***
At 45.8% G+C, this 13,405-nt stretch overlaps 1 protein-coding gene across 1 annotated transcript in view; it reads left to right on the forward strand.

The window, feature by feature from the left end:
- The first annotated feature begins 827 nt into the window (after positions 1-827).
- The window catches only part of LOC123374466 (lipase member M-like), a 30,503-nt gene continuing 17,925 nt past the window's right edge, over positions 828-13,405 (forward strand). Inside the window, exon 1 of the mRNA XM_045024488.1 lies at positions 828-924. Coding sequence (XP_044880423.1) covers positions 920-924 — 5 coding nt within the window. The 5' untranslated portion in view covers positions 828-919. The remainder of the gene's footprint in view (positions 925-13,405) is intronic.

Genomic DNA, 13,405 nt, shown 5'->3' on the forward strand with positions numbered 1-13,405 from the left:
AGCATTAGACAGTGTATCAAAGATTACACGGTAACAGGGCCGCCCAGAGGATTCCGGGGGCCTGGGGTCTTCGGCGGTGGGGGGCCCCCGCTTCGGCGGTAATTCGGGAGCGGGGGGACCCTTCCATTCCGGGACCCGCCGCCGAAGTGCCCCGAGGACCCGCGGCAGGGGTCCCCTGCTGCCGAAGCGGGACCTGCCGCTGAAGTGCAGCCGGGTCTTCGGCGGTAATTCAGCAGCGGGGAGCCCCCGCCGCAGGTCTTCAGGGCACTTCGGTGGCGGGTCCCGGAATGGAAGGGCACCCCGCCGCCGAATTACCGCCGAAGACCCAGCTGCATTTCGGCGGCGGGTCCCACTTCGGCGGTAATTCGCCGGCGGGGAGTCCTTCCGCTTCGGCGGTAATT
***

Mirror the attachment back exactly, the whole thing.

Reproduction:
At 45.8% G+C, this 13,405-nt stretch overlaps 1 protein-coding gene across 1 annotated transcript in view; it reads left to right on the forward strand.

The window, feature by feature from the left end:
- The first annotated feature begins 827 nt into the window (after positions 1-827).
- The window catches only part of LOC123374466 (lipase member M-like), a 30,503-nt gene continuing 17,925 nt past the window's right edge, over positions 828-13,405 (forward strand). Inside the window, exon 1 of the mRNA XM_045024488.1 lies at positions 828-924. Coding sequence (XP_044880423.1) covers positions 920-924 — 5 coding nt within the window. The 5' untranslated portion in view covers positions 828-919. The remainder of the gene's footprint in view (positions 925-13,405) is intronic.

Genomic DNA, 13,405 nt, shown 5'->3' on the forward strand with positions numbered 1-13,405 from the left:
AGCATTAGACAGTGTATCAAAGATTACACGGTAACAGGGCCGCCCAGAGGATTCCGGGGGCCTGGGGTCTTCGGCGGTGGGGGGCCCCCGCTTCGGCGGTAATTCGGGAGCGGGGGGACCCTTCCATTCCGGGACCCGCCGCCGAAGTGCCCCGAGGACCCGCGGCAGGGGTCCCCTGCTGCCGAAGCGGGACCTGCCGCTGAAGTGCAGCCGGGTCTTCGGCGGTAATTCAGCAGCGGGGAGCCCCCGCCGCAGGTCTTCAGGGCACTTCGGTGGCGGGTCCCGGAATGGAAGGGCACCCCGCCGCCGAATTACCGCCGAAGACCCAGCTGCATTTCGGCGGCGGGTCCCACTTCGGCGGTAATTCGCCGGCGGGGAGTCCTTCCGCTTCGGCGGTAATT